While there is still not a great deal of racial or religious diversity on Hamiton's campus, I have come to be familiar with a vast expanse of different cultures, politics, and ways of life. What I love here is that almost any Hamilton student can walk into the dining hall alone and within minutes find friends or someone that they known to sit down and eat with. Different social groups interact and Hamilton students typically don't fit only one mold: a varsity athlete can also be a successful math major who participates in volunteer work on campus. Students are remarkably diverse in their own interests and activities.
I think kids that don't have alot of money could potentially feel awkward, depending on their crowd. I think minority students could, and probably do, feel uncomfortable in a classroom setting because they will frequently be one of the few or the only one in the class. Most Hamilton students are from the Northeast, especially Boston and Westchester County. Students are generally passively liberal, but pretty apathetic. At the STAND Against Genocide Meetings, we are lucky to have 5 kids. Most students are fairly wealthy, but in certain social groups it's cooler to pretend like they don't have money.
I have had very little experience with racial or LGBT groups on campus except for receiving tons of emails from them. I really haven't noticed if they have done much on campus but they are very vocal and like to make a lot of noise and "raise awareness". Different types of students interact but rarely will you see different types of students just hanging out. Everyone here is from the north east, usually "Boston" meaning anywhere in Massachusetts or somewhere in upstate New York. Most students are wealthy and right wing, but some claim to be left, most of these people are actually right.
The Hamilton student body is divided into two groups. There are the "Dark Siders" and the "Light Siders." Light Siders are the preppy kids - popped polos and a new lexus. Dark Siders are the crunchy kids - dreads and potheads. These are obviously stereotypes and I don't actually think there are ONLY two sides to this campus, but it is a common perception that more than a few people prescribe to. You can "choose" which of those groups you want to identify with by where you live on campus and might even participate in a little Dark-Side/Light-Side rivalry from time to time.
Hamilton students are good looking. there are all types of kids here, i dont really know who would feel out of place, perhaps quiet people. The tables in the dining hall just have students at them, everyone mingles so theres not really a lot of cliqueiness. a lot of students are from NY, MA, NJ, CT and lots of other places. most prevalent financial background, i mean, lots of rick kids, but, about 60 percent recieve financial aid..so its varied. the politics are all over, all kinds come here. if you are willing to talk to people, you will find sincere, kind friends.
The student body is diverse, and getting more so each year. There is a definite preppy side of campus, but also a more hippie side too. Students wear everything from business attire to pajamas to class. Different types of students definitely interact, and that is a result of the small size of the school and close nit community. Most Hamilton students are from the north east, but there are students from all over the United States and 30 odd countries, with diversity increasing each year. Students are politically aware, and there is a good divide of opinions on campus.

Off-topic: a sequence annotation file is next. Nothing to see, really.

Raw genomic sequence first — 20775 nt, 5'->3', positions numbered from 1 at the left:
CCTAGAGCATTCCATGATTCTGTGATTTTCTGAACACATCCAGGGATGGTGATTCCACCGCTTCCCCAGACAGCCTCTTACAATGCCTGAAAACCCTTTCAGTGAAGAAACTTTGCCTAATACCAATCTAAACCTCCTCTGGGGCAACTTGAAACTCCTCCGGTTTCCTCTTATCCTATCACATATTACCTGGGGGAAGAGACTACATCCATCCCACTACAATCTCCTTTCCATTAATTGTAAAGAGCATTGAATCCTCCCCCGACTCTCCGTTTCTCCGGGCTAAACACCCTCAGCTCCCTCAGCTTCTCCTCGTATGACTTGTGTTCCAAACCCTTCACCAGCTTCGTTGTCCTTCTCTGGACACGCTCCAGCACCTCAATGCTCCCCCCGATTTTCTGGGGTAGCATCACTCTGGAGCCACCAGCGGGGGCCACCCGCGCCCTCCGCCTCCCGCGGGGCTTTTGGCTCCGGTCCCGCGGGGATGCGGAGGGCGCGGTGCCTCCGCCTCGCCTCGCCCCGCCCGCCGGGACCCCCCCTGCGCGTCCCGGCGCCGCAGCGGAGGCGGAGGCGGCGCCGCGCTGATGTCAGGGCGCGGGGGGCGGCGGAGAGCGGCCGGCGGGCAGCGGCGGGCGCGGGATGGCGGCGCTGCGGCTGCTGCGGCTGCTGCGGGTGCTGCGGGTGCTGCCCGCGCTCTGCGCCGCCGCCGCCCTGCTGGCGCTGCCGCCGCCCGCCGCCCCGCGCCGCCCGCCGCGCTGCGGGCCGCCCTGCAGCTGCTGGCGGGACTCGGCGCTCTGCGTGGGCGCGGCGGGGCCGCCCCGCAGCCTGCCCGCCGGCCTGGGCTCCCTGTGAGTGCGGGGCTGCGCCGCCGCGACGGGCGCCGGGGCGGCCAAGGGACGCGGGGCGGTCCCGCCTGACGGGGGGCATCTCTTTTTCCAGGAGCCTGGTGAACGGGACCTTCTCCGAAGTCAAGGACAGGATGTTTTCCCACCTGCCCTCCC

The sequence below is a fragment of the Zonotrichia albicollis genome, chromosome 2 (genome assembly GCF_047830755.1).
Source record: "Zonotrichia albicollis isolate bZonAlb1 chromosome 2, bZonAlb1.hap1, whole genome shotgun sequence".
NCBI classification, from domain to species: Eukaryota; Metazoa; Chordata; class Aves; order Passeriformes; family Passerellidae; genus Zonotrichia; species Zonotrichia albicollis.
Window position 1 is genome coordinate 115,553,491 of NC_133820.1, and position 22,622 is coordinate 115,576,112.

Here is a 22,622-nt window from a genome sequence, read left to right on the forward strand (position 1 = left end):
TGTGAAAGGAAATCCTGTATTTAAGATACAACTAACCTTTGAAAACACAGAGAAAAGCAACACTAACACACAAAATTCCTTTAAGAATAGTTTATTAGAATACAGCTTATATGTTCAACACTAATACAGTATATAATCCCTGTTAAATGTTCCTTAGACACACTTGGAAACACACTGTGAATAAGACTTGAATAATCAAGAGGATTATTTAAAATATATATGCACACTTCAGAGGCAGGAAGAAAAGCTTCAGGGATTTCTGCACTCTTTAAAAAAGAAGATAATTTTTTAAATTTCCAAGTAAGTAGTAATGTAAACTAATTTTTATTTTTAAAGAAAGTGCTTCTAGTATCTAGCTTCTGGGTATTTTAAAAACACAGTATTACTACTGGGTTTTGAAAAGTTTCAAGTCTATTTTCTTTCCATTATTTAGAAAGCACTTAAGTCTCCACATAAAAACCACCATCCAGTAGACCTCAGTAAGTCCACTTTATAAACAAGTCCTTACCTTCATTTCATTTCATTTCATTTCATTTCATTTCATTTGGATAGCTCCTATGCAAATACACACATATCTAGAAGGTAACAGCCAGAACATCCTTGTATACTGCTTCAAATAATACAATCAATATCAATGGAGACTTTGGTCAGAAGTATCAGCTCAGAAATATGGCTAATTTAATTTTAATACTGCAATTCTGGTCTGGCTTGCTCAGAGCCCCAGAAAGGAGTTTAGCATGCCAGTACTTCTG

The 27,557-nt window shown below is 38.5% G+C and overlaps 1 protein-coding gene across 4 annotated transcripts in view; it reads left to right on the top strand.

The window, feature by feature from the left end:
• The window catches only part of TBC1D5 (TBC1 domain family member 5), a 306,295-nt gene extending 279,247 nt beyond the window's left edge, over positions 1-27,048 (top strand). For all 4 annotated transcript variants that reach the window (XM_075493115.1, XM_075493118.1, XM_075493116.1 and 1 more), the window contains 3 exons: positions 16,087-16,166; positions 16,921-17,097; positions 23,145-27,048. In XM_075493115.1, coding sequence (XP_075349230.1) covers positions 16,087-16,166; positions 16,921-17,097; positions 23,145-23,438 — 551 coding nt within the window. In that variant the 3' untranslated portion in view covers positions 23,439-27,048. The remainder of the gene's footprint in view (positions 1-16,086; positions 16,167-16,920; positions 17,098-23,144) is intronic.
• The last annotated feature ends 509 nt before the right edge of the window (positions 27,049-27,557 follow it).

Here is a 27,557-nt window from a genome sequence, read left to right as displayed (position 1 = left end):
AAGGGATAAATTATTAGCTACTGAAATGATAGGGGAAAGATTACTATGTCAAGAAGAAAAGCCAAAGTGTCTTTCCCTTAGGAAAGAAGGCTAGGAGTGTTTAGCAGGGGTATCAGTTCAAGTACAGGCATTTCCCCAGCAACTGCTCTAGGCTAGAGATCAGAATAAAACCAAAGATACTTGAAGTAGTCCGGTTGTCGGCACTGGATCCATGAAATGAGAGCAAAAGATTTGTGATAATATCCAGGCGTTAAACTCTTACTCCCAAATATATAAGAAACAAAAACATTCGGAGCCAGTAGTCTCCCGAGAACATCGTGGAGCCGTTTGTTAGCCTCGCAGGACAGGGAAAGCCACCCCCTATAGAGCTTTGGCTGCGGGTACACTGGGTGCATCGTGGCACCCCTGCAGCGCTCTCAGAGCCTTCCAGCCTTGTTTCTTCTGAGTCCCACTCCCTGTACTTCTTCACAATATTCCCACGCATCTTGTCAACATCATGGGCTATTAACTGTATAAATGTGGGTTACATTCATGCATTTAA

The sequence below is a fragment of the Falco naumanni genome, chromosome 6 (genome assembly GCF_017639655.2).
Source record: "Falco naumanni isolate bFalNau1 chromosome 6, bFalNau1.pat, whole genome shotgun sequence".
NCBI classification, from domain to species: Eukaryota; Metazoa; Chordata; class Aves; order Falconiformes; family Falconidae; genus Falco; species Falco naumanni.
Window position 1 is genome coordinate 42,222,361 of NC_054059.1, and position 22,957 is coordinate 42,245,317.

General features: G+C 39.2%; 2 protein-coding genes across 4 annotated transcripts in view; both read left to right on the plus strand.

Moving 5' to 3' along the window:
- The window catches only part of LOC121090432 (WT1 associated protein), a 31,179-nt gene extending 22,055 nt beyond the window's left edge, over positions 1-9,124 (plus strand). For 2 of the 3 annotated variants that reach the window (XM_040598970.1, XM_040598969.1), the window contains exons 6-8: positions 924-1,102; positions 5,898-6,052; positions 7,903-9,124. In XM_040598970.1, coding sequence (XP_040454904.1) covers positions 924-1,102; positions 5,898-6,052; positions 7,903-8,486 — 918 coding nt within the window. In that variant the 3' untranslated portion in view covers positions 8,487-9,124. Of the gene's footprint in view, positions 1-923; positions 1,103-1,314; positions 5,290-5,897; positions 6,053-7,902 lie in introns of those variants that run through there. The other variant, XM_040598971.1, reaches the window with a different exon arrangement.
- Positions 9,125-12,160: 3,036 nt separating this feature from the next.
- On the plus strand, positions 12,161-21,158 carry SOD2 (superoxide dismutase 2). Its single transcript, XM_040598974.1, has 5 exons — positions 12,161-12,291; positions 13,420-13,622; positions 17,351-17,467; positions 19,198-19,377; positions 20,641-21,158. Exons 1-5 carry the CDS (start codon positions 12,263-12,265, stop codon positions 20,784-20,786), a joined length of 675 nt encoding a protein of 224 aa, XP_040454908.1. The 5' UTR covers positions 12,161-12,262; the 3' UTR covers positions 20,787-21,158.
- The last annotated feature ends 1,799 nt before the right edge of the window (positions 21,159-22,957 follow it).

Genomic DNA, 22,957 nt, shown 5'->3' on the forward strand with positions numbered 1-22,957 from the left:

Hamilton is a pretty diverse place, especially in ways that don't necessarily show up on the traditional diversity measurements. There's groups for every perspective that you can imagine on campus, and a place where pretty much everyone could feel comfortable. Even people who grew up in big cities come to feel at home here, although the transition to a more rural area can be something of a culture shock. The diverse attitudes of the student body is reflected in what they wear and do at Hamilton - I've seen people in kilts, dresses, suits, t-shirts, and jerseys.
As Hamilton students, no matter how diverse our backgrounds are, there is one common thread: we all expect to make a bunch of money someday. Since a majority of the students come from money, (how else could people pay $50,000 dollars a year at a school that doesn't offer scholarships?), many feel it's their birthright to graduate, become investment bankers or advertising executives, and make enough money buy a place on Nantucket. It sounds bad, but when everyone around you is driven to succeed, you can't help but want to succeed yourself.
Although diversity is small, there is large acceptance of minority and gay students- and there are definitely groups to join dedicated to promoting them. This is not a school where people wear pajamas to class, at all. Winter is North face, Uggs, expensive jeans. Summer is J Crew sundresses- but once again, no one is a snob about it. Most of the students are from Boston, Westchester, Connecticut, or New Jersey, but I know a few people from the West and South too. Politically activity is moderate at best, and people are pretty liberal.
not a lot of racial diversity given the amount of students who attend hamilton, but it seems to have gotten better recently. i know it sounds harsh, but those from a lower income bracket would be most likely to feel out of place at hamilton because everybody and their mother is descended from corporate execs and old money. the campus has a noticeable division between the old Hamilton campus and the more recent Kirkland campus: pop-collared jocks flock to the light side, liberal pot-smoking hippies tend to prefer the dark side.